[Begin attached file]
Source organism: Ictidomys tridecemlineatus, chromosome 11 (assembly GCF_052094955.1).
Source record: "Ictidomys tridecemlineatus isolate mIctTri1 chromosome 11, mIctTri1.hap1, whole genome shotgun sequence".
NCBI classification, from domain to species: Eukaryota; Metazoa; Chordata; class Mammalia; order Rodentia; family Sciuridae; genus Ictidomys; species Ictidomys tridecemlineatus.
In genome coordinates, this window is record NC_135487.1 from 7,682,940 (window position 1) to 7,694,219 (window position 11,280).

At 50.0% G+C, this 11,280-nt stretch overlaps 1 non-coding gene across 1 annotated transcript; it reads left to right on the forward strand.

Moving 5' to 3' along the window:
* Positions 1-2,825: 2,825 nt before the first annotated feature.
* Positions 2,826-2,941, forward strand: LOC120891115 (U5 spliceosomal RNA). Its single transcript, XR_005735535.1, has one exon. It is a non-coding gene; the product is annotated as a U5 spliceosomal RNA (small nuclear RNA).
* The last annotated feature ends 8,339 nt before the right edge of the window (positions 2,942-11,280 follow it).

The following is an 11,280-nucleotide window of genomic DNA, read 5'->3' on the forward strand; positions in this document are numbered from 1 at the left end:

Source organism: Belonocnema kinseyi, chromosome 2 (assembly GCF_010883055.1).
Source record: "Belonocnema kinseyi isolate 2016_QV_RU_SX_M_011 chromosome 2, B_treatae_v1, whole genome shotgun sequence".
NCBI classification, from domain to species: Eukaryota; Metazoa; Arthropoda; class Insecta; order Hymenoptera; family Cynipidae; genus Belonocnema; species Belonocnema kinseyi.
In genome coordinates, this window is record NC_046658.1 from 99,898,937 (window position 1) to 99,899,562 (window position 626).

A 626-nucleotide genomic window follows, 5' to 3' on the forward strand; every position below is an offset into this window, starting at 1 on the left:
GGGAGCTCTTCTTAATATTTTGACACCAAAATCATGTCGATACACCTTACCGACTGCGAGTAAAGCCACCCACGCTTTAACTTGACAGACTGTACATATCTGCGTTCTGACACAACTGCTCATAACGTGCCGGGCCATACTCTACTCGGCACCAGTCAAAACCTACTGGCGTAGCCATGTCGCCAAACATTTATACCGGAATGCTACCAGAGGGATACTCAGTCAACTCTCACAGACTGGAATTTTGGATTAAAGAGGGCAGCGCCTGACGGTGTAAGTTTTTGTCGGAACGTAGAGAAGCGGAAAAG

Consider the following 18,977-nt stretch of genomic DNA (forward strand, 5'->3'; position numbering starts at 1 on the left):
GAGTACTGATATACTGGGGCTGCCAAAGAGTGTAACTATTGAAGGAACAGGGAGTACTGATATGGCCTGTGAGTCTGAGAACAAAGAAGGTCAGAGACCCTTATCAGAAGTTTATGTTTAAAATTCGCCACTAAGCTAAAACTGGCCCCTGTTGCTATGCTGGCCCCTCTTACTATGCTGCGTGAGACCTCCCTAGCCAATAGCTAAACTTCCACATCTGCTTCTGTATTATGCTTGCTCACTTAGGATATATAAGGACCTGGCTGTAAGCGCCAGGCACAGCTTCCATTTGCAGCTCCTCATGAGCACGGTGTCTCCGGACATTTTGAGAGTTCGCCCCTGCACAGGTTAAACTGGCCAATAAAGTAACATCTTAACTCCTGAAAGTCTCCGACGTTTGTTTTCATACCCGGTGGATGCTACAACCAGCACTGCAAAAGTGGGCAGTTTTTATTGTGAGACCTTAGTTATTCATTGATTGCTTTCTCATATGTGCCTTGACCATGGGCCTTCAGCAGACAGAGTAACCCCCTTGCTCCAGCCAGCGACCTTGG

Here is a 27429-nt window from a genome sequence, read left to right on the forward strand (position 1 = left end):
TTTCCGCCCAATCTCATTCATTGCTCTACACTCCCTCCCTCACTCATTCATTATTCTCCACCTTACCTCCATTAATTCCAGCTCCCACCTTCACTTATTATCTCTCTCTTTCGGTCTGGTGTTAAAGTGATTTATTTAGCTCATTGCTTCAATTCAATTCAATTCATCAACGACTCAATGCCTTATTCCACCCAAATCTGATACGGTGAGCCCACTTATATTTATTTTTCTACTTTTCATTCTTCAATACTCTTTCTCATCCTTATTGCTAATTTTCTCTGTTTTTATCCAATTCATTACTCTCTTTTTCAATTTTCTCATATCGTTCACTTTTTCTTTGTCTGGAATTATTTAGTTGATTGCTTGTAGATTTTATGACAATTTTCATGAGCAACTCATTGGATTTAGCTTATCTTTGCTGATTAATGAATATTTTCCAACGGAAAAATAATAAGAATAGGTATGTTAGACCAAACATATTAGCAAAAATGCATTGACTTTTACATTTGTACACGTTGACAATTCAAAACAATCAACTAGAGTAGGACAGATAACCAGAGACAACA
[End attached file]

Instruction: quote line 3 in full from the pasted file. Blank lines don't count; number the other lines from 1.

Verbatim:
NCBI classification, from domain to species: Eukaryota; Metazoa; Chordata; class Mammalia; order Rodentia; family Sciuridae; genus Ictidomys; species Ictidomys tridecemlineatus.